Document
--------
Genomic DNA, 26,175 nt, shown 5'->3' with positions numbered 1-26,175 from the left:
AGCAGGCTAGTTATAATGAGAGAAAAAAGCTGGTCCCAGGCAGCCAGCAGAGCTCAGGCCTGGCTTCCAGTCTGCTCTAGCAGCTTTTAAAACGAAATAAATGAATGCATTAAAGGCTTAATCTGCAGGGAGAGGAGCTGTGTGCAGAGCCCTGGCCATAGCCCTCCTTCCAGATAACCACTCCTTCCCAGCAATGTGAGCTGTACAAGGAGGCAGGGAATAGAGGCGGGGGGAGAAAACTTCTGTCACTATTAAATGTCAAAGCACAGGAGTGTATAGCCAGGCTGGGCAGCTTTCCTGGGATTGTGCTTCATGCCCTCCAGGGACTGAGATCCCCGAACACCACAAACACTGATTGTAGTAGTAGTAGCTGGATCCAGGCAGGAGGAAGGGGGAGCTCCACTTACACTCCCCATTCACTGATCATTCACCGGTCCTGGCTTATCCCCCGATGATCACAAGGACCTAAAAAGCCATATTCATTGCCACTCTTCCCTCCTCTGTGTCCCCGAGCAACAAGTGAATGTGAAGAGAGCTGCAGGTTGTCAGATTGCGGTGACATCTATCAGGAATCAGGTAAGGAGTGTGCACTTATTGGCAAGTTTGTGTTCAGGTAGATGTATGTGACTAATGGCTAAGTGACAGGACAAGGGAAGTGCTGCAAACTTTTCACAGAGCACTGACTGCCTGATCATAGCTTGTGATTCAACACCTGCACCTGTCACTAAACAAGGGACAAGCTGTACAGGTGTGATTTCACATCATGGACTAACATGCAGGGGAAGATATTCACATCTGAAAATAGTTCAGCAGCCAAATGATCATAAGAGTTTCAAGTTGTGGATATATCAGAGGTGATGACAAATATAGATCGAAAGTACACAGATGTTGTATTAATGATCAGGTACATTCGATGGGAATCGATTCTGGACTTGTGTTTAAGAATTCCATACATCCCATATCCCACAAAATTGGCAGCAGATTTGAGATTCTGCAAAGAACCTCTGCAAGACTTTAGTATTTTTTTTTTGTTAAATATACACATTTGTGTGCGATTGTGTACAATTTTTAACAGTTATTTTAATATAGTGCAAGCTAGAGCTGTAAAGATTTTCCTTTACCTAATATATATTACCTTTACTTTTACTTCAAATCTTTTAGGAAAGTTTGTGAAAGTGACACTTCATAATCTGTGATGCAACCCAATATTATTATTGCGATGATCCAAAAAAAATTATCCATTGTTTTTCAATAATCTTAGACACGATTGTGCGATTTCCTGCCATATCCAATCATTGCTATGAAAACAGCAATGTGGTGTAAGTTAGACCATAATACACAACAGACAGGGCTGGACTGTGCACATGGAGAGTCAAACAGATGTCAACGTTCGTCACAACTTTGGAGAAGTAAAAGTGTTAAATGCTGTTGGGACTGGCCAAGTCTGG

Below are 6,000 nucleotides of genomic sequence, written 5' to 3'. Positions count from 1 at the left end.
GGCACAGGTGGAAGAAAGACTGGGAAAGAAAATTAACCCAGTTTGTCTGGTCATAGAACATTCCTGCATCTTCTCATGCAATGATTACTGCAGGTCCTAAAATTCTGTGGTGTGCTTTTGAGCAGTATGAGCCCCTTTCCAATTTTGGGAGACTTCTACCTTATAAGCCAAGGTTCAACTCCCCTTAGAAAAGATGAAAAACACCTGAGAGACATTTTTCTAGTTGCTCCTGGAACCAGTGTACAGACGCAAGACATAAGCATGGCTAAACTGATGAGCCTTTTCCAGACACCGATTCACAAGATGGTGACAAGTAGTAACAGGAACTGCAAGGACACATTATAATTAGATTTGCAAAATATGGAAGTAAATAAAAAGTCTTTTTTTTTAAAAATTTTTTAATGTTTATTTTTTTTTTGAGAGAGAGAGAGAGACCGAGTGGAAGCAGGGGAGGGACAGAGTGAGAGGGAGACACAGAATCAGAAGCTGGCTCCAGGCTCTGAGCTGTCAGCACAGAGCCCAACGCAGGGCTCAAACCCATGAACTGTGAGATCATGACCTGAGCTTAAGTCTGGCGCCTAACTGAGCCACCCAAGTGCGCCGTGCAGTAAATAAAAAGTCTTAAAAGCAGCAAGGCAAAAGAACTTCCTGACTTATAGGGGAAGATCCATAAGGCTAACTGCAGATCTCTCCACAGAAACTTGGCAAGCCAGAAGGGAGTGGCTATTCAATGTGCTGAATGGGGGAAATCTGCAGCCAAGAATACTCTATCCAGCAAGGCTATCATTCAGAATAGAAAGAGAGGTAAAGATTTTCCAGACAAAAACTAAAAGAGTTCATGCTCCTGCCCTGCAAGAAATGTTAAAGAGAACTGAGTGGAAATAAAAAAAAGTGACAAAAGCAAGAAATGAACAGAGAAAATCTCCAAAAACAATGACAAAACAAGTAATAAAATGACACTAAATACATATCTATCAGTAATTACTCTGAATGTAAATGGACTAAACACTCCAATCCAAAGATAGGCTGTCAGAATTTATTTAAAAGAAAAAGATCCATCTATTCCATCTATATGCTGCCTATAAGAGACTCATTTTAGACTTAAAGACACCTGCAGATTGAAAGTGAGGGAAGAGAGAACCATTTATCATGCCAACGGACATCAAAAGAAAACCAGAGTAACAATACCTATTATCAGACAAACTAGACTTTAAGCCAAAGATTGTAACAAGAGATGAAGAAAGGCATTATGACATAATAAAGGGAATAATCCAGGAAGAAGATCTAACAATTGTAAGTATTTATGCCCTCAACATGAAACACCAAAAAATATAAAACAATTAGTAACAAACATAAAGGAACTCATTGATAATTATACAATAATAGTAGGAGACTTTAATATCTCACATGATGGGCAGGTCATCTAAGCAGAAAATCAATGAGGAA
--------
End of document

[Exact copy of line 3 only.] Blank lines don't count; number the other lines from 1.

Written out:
Below are 6,000 nucleotides of genomic sequence, written 5' to 3'. Positions count from 1 at the left end.